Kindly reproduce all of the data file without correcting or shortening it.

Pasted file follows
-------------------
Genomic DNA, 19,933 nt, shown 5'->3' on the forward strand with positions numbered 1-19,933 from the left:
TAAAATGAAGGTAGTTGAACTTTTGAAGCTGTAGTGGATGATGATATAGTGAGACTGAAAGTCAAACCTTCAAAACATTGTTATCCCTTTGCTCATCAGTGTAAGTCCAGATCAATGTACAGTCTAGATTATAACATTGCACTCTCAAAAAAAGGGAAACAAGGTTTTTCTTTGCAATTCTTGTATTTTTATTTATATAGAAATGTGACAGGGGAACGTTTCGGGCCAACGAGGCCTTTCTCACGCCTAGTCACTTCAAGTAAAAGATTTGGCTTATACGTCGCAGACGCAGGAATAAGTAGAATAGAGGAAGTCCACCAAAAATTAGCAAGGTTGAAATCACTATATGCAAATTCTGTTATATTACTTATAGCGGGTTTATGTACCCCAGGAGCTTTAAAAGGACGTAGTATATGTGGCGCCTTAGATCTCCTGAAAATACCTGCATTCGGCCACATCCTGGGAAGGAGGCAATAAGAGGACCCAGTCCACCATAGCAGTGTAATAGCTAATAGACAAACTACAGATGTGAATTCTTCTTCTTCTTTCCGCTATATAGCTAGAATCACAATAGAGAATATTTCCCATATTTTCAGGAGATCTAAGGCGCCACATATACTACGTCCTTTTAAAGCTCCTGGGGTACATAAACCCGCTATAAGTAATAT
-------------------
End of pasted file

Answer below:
Genomic DNA, 19,933 nt, shown 5'->3' on the forward strand with positions numbered 1-19,933 from the left:
TAAAATGAAGGTAGTTGAACTTTTGAAGCTGTAGTGGATGATGATATAGTGAGACTGAAAGTCAAACCTTCAAAACATTGTTATCCCTTTGCTCATCAGTGTAAGTCCAGATCAATGTACAGTCTAGATTATAACATTGCACTCTCAAAAAAAGGGAAACAAGGTTTTTCTTTGCAATTCTTGTATTTTTATTTATATAGAAATGTGACAGGGGAACGTTTCGGGCCAACGAGGCCTTTCTCACGCCTAGTCACTTCAAGTAAAAGATTTGGCTTATACGTCGCAGACGCAGGAATAAGTAGAATAGAGGAAGTCCACCAAAAATTAGCAAGGTTGAAATCACTATATGCAAATTCTGTTATATTACTTATAGCGGGTTTATGTACCCCAGGAGCTTTAAAAGGACGTAGTATATGTGGCGCCTTAGATCTCCTGAAAATACCTGCATTCGGCCACATCCTGGGAAGGAGGCAATAAGAGGACCCAGTCCACCATAGCAGTGTAATAGCTAATAGACAAACTACAGATGTGAATTCTTCTTCTTCTTTCCGCTATATAGCTAGAATCACAATAGAGAATATTTCCCATATTTTCAGGAGATCTAAGGCGCCACATATACTACGTCCTTTTAAAGCTCCTGGGGTACATAAACCCGCTATAAGTAATAT